I mentioned this wine in passing a few weeks ago when mourning the lack of the durif/petite sirah varietal in my local winemongers, and within days I found it again in Wine Rack. A few days ago its moment came when a couple of friends popped over for a drink, he very much a wannabe wine snob, and after he claimed to be a fan of “big” wines I opened it up.
What a fabulous beast of a wine this is. Firstly, it is an absolute bargain, and not only because it only costs a mere £8.66 if you buy three in Wine Rack’s perpetual three-for-two sale (£12.99 on its own). If you give someone who has drunk quite a lot of wine something they’re quite familiar with – a Cabernet Sauvignon, a Sauvignon Blanc, an Aussie Shiraz – they’ve got a vague understanding of what it should be like. They’ve probably had worse ones, better ones and quite similar ones. They can, in short, work out for themselves if it’s up to much. But give them something like this, which is clearly a well-made wine but is also (sadly) so unusual, it just blows their critical faculties away. It could be a £15 wine, or £20, or £40, because hardly anyone knows what a wine like this should cost. So they get their socks blown clean off by a meaty, tannic wilderbeast of a wine, you get to share it with them and as they gasp in gratitude you can chuckle silently at the £1.34 change from a tenner still rattling around your pocket.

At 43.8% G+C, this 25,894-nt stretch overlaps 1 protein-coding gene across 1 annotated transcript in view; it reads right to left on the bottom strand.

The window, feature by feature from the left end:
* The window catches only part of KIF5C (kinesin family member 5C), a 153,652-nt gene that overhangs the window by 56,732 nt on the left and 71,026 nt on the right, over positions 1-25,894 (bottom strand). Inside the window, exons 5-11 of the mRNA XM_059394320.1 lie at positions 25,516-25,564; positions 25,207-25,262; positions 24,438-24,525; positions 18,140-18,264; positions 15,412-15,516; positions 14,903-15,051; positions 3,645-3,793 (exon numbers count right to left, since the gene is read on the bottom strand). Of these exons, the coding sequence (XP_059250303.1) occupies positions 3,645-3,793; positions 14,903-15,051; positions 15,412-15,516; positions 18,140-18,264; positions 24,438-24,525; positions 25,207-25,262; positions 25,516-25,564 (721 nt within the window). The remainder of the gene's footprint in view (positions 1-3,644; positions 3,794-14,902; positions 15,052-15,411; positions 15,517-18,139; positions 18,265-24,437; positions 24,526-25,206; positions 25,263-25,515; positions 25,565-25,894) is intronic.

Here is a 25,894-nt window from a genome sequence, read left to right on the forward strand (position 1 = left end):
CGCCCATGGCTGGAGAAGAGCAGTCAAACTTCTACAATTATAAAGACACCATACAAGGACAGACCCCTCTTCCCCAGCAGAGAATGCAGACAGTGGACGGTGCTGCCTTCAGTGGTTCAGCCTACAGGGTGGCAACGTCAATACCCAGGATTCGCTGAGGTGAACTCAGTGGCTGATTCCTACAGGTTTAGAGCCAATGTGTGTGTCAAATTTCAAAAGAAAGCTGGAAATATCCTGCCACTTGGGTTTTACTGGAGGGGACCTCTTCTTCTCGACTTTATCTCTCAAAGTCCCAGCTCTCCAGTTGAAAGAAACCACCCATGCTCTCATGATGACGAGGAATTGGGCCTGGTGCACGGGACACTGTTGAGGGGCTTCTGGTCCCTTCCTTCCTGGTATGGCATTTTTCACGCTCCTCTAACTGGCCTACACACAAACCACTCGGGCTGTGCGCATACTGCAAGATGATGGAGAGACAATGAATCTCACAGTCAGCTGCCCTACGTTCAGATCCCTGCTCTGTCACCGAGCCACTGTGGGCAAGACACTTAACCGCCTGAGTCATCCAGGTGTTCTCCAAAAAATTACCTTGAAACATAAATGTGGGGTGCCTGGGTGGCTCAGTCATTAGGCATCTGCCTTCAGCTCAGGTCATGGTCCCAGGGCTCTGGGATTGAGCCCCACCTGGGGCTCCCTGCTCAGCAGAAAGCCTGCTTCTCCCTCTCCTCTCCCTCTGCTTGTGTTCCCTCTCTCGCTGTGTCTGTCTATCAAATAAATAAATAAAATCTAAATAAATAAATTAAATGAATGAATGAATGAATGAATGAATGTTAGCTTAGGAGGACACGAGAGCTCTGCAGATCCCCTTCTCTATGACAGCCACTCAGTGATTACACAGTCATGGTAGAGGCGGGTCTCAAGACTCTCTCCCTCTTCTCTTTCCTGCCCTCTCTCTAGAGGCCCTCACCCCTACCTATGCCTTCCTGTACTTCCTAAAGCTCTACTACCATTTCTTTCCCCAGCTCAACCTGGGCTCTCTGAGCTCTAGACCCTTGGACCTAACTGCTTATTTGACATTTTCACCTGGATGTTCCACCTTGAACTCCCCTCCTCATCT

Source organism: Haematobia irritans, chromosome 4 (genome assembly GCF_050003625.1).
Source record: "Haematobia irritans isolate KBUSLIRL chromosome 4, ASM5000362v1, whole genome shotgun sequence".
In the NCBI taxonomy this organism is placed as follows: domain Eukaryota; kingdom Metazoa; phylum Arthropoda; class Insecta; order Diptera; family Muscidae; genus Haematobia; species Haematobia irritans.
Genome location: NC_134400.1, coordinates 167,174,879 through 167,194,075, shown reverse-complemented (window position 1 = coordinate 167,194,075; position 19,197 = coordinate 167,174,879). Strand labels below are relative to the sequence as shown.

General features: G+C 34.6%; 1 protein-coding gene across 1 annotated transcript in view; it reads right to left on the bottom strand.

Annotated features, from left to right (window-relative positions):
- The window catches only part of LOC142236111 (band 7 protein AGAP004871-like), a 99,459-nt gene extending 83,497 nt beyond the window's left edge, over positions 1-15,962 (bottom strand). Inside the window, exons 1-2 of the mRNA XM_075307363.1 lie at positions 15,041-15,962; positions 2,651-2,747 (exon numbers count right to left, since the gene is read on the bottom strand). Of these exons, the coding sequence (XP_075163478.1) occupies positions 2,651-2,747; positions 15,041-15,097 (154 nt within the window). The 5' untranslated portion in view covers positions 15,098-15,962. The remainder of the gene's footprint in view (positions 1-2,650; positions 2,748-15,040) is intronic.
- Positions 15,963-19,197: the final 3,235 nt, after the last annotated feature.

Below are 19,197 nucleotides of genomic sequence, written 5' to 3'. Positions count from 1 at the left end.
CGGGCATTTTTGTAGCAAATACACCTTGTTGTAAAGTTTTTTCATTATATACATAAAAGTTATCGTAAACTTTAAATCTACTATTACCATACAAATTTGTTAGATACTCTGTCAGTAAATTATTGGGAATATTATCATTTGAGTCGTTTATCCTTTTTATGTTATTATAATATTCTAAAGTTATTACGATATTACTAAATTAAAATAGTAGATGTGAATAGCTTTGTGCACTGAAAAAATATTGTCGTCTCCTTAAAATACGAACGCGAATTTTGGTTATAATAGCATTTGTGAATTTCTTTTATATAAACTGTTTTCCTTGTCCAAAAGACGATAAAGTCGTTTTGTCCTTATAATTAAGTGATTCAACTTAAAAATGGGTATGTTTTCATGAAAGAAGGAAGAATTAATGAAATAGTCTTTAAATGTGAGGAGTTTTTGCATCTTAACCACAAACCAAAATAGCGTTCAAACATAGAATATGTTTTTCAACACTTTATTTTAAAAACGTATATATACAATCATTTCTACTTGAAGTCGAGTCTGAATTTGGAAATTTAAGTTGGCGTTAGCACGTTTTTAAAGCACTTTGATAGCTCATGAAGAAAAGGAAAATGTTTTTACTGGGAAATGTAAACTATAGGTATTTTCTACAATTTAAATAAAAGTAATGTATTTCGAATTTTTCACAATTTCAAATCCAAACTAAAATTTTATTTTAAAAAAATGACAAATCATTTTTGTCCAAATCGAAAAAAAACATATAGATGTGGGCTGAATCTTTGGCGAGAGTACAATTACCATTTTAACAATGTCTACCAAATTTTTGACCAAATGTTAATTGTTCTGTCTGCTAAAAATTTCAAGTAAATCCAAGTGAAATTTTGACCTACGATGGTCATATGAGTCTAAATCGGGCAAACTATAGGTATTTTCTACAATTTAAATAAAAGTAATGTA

You do need to be happy with a big wine to be able to sip this on the sofa, and it would probably be best saved to partner a similarly beastly dinner – the makers suggest lamb chops in cherry sauce, but I won’t because that sounds disgusting. “A classic pairing for our Petite Sirah,” they add, “is Peking Duck.” Now that I wouldn’t mind trying, but I don’t know why they’re so hung up on there being some fruit on your plate – I think it would be great with any kind of cow or deer.
I’m just amazed that you can get an American wine of this quality at this price. A complex blend – the Durif topped up with 2.5% Cabernet Sauvignon, 0.5% Zinfandel, 0.5% Merlot, 0.5% Cabernet Franc – 14 months in new French oak, and a dense, berry-packed flavour that lingers on the palate for upwards of a fortnight all adds up to incredibly good value. Perhaps it’s just as well that it’s such an unfashionable grape – for £8.66 you can just about sniff the underpants of a trendy Oregon Pinot Noir. Not that I’m complaining, you understand.